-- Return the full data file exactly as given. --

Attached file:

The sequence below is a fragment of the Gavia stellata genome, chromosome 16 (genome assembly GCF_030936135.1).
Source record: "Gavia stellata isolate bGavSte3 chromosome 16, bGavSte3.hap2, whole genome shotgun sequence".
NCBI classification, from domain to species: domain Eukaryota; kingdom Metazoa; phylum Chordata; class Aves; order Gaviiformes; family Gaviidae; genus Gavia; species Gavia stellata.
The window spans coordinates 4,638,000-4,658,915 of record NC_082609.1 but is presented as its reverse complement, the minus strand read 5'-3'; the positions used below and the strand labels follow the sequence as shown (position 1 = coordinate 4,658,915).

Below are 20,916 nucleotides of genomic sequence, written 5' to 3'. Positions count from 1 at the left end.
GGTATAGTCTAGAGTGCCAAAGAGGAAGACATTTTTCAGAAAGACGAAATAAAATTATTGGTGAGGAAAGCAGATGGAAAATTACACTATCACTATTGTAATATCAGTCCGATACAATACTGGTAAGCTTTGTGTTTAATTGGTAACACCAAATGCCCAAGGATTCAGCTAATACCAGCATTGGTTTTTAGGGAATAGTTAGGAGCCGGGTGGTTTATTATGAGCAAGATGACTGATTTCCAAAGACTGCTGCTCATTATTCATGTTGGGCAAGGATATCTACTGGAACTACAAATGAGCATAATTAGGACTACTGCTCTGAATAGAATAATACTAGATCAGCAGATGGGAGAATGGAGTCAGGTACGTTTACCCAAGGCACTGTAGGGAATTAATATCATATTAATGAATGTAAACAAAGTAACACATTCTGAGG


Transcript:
The sequence below is a fragment of the Gavia stellata genome, chromosome 16 (genome assembly GCF_030936135.1).
Source record: "Gavia stellata isolate bGavSte3 chromosome 16, bGavSte3.hap2, whole genome shotgun sequence".
NCBI classification, from domain to species: domain Eukaryota; kingdom Metazoa; phylum Chordata; class Aves; order Gaviiformes; family Gaviidae; genus Gavia; species Gavia stellata.
The window spans coordinates 4,638,000-4,658,915 of record NC_082609.1 but is presented as its reverse complement, the minus strand read 5'-3'; the positions used below and the strand labels follow the sequence as shown (position 1 = coordinate 4,658,915).

Below are 20,916 nucleotides of genomic sequence, written 5' to 3'. Positions count from 1 at the left end.
GGTATAGTCTAGAGTGCCAAAGAGGAAGACATTTTTCAGAAAGACGAAATAAAATTATTGGTGAGGAAAGCAGATGGAAAATTACACTATCACTATTGTAATATCAGTCCGATACAATACTGGTAAGCTTTGTGTTTAATTGGTAACACCAAATGCCCAAGGATTCAGCTAATACCAGCATTGGTTTTTAGGGAATAGTTAGGAGCCGGGTGGTTTATTATGAGCAAGATGACTGATTTCCAAAGACTGCTGCTCATTATTCATGTTGGGCAAGGATATCTACTGGAACTACAAATGAGCATAATTAGGACTACTGCTCTGAATAGAATAATACTAGATCAGCAGATGGGAGAATGGAGTCAGGTACGTTTACCCAAGGCACTGTAGGGAATTAATATCATATTAATGAATGTAAACAAAGTAACACATTCTGAGG